Place the butter and chocolate in a large heatproof bowl over a pan of simmering water, making sure the base of the bow isn't touching the water. Whisk the mixture and, when melted, remove the bowl from the heat. Add half the sugar, along with the dissolved coffee granules, Amaretto, almond meal and egg yolks. Stir to combine and then set aside.
Place the egg whites and salt in the bowl of an electric mixer with the whisk attachment in place. Beat on high speed for about 1 minute, until soft peaks form. Slowly add the remaining sugar and continue to beat for 3-4 minutes, until the mixture is light and dry.
Spoon one dollop of the egg white into the chocolate and fold to combine before gently folding in the reminder. Set aside at room temperature for an hour to set.
Preheat the oven to 350°F/180°C. Brush the base and sides of the Bundt or muffin pans liberally with melted butter, allowing the excess to drain away by placing them upside down on some paper towels.
Once the cake batter has rested, spoon or pipe in into 6 molds (or 12, if making in the muffin pan), filling them three-quarters full. Place the molds on a baking sheet in the center of the oven and bake for 20-25 minutes, rotating halfway through, until the cakes are cooked and a skewer inserted into the center of a cake comes out with just a few crumbs attached (not wet batter). Remove from the oven and allow the cakes to sit for 10 minutes before inverting the molds onto a wire rack.
TO MAKE THE ALMOND PRALINE, line two baking sheets with parchment paper. Spread the sliced almonds out on a lined baking sheet and roast for 10-12 minutes, stirring halfway through, until lightly golden brown. Remove from the oven and set aside on the baking sheet.
Place the water in a small pan and add the sugar. Stir with a small spoon, then place over low heat until the sugar has melted. Increase the heat to medium and gently boil the sugar, swirling the pan from time to time until the mixture turns a clear amber color. Remove from the heat and stir in the almonds. Pour the almond caramel onto the second lined baking sheet to form a thin layer. If you need to, use a wet spoon or knife to flatten it out a bit. Allow to cool until crisp, then break into as many shards as you are making cakes.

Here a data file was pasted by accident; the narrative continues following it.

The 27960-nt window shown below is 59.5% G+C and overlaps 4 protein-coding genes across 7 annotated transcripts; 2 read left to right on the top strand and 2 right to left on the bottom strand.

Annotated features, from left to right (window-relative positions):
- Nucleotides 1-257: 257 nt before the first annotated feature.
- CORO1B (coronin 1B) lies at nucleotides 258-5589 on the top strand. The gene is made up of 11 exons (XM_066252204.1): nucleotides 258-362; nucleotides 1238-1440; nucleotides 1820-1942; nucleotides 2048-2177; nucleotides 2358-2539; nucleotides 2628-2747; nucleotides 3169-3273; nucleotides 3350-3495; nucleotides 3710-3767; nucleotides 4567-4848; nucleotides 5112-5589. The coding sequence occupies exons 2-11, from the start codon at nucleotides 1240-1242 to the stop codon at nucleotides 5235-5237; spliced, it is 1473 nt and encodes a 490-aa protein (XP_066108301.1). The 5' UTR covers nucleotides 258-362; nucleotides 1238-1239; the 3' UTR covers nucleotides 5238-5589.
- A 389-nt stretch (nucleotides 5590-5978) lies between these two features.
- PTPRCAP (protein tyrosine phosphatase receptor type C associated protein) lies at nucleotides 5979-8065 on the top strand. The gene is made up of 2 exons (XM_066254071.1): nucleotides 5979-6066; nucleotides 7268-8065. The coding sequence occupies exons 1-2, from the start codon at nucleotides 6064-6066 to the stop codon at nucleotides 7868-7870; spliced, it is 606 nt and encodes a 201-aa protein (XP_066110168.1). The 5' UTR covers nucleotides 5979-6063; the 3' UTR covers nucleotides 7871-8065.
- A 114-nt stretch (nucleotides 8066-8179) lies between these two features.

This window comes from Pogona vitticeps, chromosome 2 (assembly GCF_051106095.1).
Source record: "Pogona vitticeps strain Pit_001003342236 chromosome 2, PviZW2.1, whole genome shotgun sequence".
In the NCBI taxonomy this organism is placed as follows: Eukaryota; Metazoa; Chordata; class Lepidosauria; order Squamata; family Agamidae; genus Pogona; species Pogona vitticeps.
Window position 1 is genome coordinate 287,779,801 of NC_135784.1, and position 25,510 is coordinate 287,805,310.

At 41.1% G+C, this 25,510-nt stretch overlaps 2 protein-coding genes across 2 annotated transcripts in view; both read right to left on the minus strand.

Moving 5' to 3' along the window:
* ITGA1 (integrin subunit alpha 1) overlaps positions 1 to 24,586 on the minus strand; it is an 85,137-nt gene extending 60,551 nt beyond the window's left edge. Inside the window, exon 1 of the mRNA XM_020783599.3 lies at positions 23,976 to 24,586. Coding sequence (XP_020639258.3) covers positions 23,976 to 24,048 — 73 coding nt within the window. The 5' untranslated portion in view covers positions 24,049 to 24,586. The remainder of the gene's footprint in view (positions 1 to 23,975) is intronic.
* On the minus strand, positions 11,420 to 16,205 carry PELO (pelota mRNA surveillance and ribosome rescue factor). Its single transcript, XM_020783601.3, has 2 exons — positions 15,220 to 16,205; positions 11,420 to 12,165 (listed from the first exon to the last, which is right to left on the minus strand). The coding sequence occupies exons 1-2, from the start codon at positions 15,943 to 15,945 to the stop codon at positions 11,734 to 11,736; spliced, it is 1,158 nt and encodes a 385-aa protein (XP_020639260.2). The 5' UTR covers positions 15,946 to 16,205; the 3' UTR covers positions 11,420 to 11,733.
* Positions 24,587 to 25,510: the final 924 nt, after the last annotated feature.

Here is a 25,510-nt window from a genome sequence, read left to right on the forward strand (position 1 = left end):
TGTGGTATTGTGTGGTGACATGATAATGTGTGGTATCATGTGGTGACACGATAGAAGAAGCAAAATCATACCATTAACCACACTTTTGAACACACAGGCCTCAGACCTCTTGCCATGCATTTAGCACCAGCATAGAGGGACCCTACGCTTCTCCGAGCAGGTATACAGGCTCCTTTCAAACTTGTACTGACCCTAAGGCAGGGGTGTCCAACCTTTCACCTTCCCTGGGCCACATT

TO MAKE THE WATER GANACHE, place the chocolate in a medium bowl and set aside. Put the sugar and corn syrup in a small saucepan and place over medium-low heat. Stir to combine and when the sugar has melted, increase the heat to medium and bring to a boil, stirring gently from time to time. Continue to boil for about 7 minutes, until the color is pale amber. Remove from the heat and carefully pour in the water. Don't worry if the mixture seizes; just return the pan to the heat. Add the scraped vanilla seeds and stir gently and continuously until it returns to a boil. Remove from the heat and wait for a minute before pouring the water-caramel over the chocolate. Allow to stand for 5 minutes, then whisk to combine. Add the butter, a couple cubes at a time, whisking after each addition. Continue until all the butter has been added, whisking to combine until the mix is smooth and shiny.
Spread some water ganache over the top of each cake, allowing it to gently dribble down the sides. Set aside to cool and set, then serve with a large shard of praline inserted into the top.
Adapted from Sweet by Yotam Ottolenghi and Helen Goh